China’s Latest Corruption Problem: Drug Use Among Officials
China has some of the world’s most severe penalties for drug abuse, but Chinese officials, who are accustomed to breaking rules, are flagrantly ignoring the country’s drug laws.
“Like the high number of officials who have been exposed for their licentious and immoral behavior, taking drugs has become the new status symbol for Chinese Communist Party officials,” said China current affairs commentator Tang Jingyuan. He pointed to Chinese authorities’ frequent issuance of disciplinary notices amid cases of official drug abuse continuing to emerge in headlines.
China’s National Narcotics Control Commission released a report in 2016 stating that 2.5 million people currently abuse drugs, an increase of 6.8 percent from the year prior. Meanwhile, courts throughout China concluded the trials of 139,024 drug-related cases in 2015—an increase of 30.19 percent from the year prior, according to the latest data from China’s Supreme Court.
In November 2017, the provincial anti-corruption watchdog in southern China’s Hunan Province issued a warning to party officials on its website, urging them to stay away from friends who do drugs and drink alcohol. The announcement listed Ren Zhongwei, deputy director of the propaganda department at Anxiang County in Hunan, as an example. Ren was penalized for using drugs and was placed on party probation for two years in April 2017.
Gong Weiguo, the former mayor of Linxiang City in Hunan, was sentenced in July to seven years in prison. Two years after he was placed under investigation for drug addiction, a local court found him guilty of bribery and abuse of power. In addition, Gong was also found to have sought the services of prostitutes and had inappropriate relationships with many women.
Nicknamed the “drug mayor,” Gong reportedly took illicit drugs for two years, including methamphetamine, according to the Chinese regime’s state mouthpiece People’s Daily. Before his sentence in July, Xinhua state news agency published Gong’s confession, in which he stated that drugs became his best cure against stress and hangovers.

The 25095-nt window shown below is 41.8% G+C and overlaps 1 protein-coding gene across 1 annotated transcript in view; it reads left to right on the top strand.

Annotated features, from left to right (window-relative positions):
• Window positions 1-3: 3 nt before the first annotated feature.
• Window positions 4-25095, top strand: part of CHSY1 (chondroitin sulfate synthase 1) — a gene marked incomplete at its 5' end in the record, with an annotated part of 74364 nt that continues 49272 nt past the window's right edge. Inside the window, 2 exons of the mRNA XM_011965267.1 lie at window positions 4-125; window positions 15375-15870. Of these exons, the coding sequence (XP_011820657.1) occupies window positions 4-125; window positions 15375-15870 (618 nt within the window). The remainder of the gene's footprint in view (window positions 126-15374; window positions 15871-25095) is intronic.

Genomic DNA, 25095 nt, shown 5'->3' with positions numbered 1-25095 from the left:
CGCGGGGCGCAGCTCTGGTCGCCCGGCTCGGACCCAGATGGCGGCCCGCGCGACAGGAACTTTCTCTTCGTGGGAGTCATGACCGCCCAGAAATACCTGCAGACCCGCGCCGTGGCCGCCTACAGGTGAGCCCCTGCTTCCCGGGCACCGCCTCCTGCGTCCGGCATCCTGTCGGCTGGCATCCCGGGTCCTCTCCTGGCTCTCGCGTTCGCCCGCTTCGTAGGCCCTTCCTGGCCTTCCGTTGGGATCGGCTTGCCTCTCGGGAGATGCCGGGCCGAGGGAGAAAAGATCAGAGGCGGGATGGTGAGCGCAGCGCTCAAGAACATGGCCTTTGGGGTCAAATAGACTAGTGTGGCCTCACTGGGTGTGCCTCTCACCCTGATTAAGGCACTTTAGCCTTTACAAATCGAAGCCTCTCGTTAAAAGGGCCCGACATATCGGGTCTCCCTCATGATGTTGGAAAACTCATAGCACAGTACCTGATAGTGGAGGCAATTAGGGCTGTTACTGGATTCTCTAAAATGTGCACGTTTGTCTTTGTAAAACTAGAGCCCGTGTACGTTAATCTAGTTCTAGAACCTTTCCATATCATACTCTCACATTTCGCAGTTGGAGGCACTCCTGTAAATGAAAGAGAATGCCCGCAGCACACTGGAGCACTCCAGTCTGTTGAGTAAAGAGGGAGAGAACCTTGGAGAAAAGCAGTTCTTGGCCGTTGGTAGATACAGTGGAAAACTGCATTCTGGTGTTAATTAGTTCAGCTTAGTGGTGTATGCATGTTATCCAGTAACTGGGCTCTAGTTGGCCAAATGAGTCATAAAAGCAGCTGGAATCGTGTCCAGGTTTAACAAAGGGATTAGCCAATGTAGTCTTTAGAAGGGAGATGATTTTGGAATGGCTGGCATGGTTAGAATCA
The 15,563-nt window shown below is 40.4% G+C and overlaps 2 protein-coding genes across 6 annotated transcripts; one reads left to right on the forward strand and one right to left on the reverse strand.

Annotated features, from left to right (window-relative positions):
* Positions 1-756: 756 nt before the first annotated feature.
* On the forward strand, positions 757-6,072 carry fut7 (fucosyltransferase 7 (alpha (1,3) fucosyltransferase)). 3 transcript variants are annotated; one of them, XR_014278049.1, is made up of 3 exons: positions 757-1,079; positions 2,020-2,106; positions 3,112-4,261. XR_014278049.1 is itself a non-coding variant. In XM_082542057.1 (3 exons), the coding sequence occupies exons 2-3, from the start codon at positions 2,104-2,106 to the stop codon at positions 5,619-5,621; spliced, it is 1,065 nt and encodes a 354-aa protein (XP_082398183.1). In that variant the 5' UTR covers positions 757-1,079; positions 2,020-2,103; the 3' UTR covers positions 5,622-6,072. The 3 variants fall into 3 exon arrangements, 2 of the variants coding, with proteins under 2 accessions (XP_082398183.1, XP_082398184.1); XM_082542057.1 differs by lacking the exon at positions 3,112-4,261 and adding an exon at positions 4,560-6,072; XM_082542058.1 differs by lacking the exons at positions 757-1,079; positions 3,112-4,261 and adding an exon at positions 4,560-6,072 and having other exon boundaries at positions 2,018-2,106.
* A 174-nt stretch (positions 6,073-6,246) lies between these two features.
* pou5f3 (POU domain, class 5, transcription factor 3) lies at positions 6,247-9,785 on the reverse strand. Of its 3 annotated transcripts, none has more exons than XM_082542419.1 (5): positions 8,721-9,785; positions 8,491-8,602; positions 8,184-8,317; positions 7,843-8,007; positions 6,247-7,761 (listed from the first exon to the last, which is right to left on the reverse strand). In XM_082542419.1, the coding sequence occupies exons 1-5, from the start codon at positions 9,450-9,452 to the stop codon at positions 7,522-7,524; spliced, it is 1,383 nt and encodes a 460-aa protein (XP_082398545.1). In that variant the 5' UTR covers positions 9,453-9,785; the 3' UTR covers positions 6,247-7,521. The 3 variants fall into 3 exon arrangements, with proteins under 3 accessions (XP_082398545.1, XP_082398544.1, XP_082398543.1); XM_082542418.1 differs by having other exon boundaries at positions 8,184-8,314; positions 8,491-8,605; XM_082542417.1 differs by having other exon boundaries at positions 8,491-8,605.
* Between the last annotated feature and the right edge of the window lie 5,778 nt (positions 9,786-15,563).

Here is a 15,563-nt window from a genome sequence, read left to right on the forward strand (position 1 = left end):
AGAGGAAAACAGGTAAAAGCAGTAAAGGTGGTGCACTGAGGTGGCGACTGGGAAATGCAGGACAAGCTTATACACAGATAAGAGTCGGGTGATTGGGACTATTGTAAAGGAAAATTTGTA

In 2015, Hengyang County in Hunan investigated and prosecuted 61 officials who were discovered to have abused drugs. They spanned different sectors of the local government, from the agriculture to construction to traffic bureaus. One official who was caught belonged to the local anti-corruption office that was supposed to catch and prevent this illicit behavior among officials.
Some party officials have decided to sell drugs for profit. Xiao Jihe, former deputy chief at the Quality and Technical Supervision Bureau of Changting County in southeastern China’s Fujian Province, had a background in chemistry. He began synthesizing ephedrine, a compound that is a precursor to making crystal methamphetamine, commonly known as ice. He was arrested in July 2009 and was sentenced to 1 1/2 years in prison, according to People’s Net.
According to the Chinese news portal Tencent, Xiao was convicted of drug smuggling and not the more serious offense of selling illicit drugs—which carries a sentence of 10 years in prison—because at the time, China did not have laws enacted against manufacturing drugs. Upon his release, however, he returned to making the same drug, and was arrested again in September 2014.
“This means the whole party bureaucracy has something fundamentally wrong at its roots,” Tang said. He further noted that the Party has a long history of relying on drugs for income. During the period when the Party made its headquarters in Yan’an, Shaanxi Province, between 1936 and 1949, Communist Party members grew and sold opium in order to raise funds for war efforts.
Gao Yiqing contributed to this report.